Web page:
A Game of Thrones / Food / Pork / Recipe / Themed Food

A Game Of Thrones: Pork and Lentil Stew

TBP – This episode was a bit of a nothing episode. Notice that there was no Joffery though, a plus, but it also meant they didn’t include any boobs to balance the Joffery out. I still enjoyed it though, just not as much as previous episodes.

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Poking around on Food 52 the other day, I ran accross a recipe for ‘Fugly Lentils and Drunken Pig’ and was entranced by the mental image of the idealistic world where tables are made from whole trees, and wine is quaffed, not sipped. It sounded like something GRRM would dream up, albeit with more murders. Unfortunately I don’t know anywhere I can get Plantagenet Pork hocks, and I typically don’t have three hours to boil them for stock before we even get started. This recipe is inspired by that ethos and the magic combination of pork and lentils, but it is definitely the lazy version.

Crusty fresh bread, chicken and cognac pate (not even slightly ethical, which is why I was offloading it), blue cheese and free range salame from Smoult’s Continental Deli to tide us over
Pork and Lentil Stew
Roast Chestnuts

08 17

Pork and Lentil Stew
Pork shoulder roast
optional – ground bay leaf, fresh garlic, salt, pepper, thyme powder, sage powder
2c Puy lentils
Soup vegetables – turnip, swede, onions, celery, carrots and parsnip, adjusting the quantities to suit your tastes. We grabbed a pre-assembled soup pack because I was feeling lazy, and parsnips are still $10/kg at my IGA which I think is daylight robbery and a soup pack made good financial sense.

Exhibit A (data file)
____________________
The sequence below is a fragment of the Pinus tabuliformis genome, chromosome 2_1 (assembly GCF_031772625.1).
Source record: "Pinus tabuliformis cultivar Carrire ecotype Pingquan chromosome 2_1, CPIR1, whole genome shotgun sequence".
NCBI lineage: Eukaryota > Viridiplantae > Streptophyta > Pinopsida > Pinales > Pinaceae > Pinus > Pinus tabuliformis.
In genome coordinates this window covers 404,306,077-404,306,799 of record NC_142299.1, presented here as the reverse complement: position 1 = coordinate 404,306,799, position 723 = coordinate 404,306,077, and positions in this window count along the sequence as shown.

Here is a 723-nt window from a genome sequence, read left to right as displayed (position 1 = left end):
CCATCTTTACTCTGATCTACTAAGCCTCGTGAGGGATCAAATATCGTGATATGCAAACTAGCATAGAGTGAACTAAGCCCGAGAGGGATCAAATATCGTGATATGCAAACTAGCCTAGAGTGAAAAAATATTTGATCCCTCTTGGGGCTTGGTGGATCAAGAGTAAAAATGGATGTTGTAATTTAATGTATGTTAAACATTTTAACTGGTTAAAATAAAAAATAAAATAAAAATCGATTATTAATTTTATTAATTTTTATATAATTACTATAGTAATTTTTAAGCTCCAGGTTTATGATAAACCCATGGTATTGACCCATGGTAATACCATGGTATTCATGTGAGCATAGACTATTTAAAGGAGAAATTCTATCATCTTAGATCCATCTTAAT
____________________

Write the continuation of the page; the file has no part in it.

1.5 Bottles of white wine
500ml Chicken stock by the Stock Merchant
oil for frying

I bought the shoulder roast pre-seasoned from my butcher, who used a mix of salt, pepper, garlic, bay leaf, thyme and sage. It added a lot of easy flavour to this dish, which you could do at home by rubbing the meat with a home-made version and leaving in the fridge overnight to marinate. Shoulder roasts will normally come rolled up with some bonus crackling, which once you’ve cut the butchers twine off, you can normally just roll off and put aside for later.

Pre-heat the oven to 180c.

I was aiming for the meat to break into large, tender chunks. What we got was more threads of pork strewn through a lentil stew, but I suspect that was mostly because I got a bit vigorous with my stirring. Either way, you want to leave the meat in pieces big enough to give them a fighting chance of staying together, but small enough to cook all the way through. Falling apart rather than fallen apart. Once my shoulder piece was unrolled, I cut it into four sections about 5cm by 5cm and the length of the roast. I then scored them fairly deeply to help get the heat and the liquid into the centre of the pieces. I browned them in a heavy-based, ovenproof saucepan, while I chopped the vegetables into rough dice.

Once the meat is browned, put it aside and fry the vegetables until they get a bit of colour and just start to soften. Add the meat back to the pan, and pour the wine and stock over the top. Top up with water if needed to make sure everything is submerged.

Bring the pot to the boil then cover and place in the oven. Cook for about two hours, checking periodically to see how tender the meat has become. To cook the lentils, either return the pot to the stove and boil for ~30 minutes, or add the lentils and leave in the oven for about an hour.

We crisped up the crackling by salting it and putting it in a hot oven. Wet skin (like if your shoulder roast was wrapped up with a marinade, woops) tends to crackle poorly if you don’t have time to dry it out properly. Ours was my first dud batch in ages, which was a bit of a downer, but it was still fun to dunk in the stew.

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Warning: chesnuts can be deadly. They can be cooked in the oven, a skillet, on coals, or boiled, but no matter which way you cook them, you need to cut a slit into the outer skin (and preferably inner too, to make them easier to peel) otherwise they explode. Sometimes they explode anyway, even when you cut a slit in not only the chestnuts but also your finger. I have cooked them successfully a number of times though, and I can’t rule out that the sheer power of TBP’s oven was to blame. Nevertheless, chestnut at your peril.




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